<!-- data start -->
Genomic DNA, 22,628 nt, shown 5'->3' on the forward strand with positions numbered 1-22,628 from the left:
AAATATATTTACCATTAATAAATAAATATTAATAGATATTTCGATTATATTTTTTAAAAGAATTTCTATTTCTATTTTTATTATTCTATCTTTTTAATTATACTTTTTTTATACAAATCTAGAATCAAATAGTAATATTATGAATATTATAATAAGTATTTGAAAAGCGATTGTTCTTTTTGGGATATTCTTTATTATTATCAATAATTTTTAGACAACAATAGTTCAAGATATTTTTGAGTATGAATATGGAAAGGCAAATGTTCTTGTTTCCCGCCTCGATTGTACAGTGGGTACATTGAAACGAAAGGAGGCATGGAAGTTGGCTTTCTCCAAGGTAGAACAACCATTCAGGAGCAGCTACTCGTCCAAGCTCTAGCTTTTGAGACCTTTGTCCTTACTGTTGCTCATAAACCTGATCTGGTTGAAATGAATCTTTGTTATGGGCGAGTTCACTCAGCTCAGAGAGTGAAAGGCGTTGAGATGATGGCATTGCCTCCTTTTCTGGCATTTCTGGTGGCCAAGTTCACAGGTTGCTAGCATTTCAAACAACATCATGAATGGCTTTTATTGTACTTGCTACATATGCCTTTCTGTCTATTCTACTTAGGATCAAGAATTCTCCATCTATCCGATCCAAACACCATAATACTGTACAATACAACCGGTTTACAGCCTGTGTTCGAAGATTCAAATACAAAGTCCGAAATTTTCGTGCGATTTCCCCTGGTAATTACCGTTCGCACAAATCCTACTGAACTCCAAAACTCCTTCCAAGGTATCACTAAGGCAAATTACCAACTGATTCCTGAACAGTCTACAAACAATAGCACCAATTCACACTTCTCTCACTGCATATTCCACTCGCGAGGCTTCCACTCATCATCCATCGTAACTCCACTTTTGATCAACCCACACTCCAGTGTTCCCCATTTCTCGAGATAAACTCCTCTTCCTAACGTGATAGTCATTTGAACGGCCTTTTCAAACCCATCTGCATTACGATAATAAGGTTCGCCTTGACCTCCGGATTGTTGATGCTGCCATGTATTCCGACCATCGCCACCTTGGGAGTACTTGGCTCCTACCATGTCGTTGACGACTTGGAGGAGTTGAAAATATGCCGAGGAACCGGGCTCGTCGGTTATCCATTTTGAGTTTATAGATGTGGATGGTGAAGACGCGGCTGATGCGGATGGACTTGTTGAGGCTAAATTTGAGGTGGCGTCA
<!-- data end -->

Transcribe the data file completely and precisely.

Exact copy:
Genomic DNA, 22,628 nt, shown 5'->3' on the forward strand with positions numbered 1-22,628 from the left:
AAATATATTTACCATTAATAAATAAATATTAATAGATATTTCGATTATATTTTTTAAAAGAATTTCTATTTCTATTTTTATTATTCTATCTTTTTAATTATACTTTTTTTATACAAATCTAGAATCAAATAGTAATATTATGAATATTATAATAAGTATTTGAAAAGCGATTGTTCTTTTTGGGATATTCTTTATTATTATCAATAATTTTTAGACAACAATAGTTCAAGATATTTTTGAGTATGAATATGGAAAGGCAAATGTTCTTGTTTCCCGCCTCGATTGTACAGTGGGTACATTGAAACGAAAGGAGGCATGGAAGTTGGCTTTCTCCAAGGTAGAACAACCATTCAGGAGCAGCTACTCGTCCAAGCTCTAGCTTTTGAGACCTTTGTCCTTACTGTTGCTCATAAACCTGATCTGGTTGAAATGAATCTTTGTTATGGGCGAGTTCACTCAGCTCAGAGAGTGAAAGGCGTTGAGATGATGGCATTGCCTCCTTTTCTGGCATTTCTGGTGGCCAAGTTCACAGGTTGCTAGCATTTCAAACAACATCATGAATGGCTTTTATTGTACTTGCTACATATGCCTTTCTGTCTATTCTACTTAGGATCAAGAATTCTCCATCTATCCGATCCAAACACCATAATACTGTACAATACAACCGGTTTACAGCCTGTGTTCGAAGATTCAAATACAAAGTCCGAAATTTTCGTGCGATTTCCCCTGGTAATTACCGTTCGCACAAATCCTACTGAACTCCAAAACTCCTTCCAAGGTATCACTAAGGCAAATTACCAACTGATTCCTGAACAGTCTACAAACAATAGCACCAATTCACACTTCTCTCACTGCATATTCCACTCGCGAGGCTTCCACTCATCATCCATCGTAACTCCACTTTTGATCAACCCACACTCCAGTGTTCCCCATTTCTCGAGATAAACTCCTCTTCCTAACGTGATAGTCATTTGAACGGCCTTTTCAAACCCATCTGCATTACGATAATAAGGTTCGCCTTGACCTCCGGATTGTTGATGCTGCCATGTATTCCGACCATCGCCACCTTGGGAGTACTTGGCTCCTACCATGTCGTTGACGACTTGGAGGAGTTGAAAATATGCCGAGGAACCGGGCTCGTCGGTTATCCATTTTGAGTTTATAGATGTGGATGGTGAAGACGCGGCTGATGCGGATGGACTTGTTGAGGCTAAATTTGAGGTGGCGTCA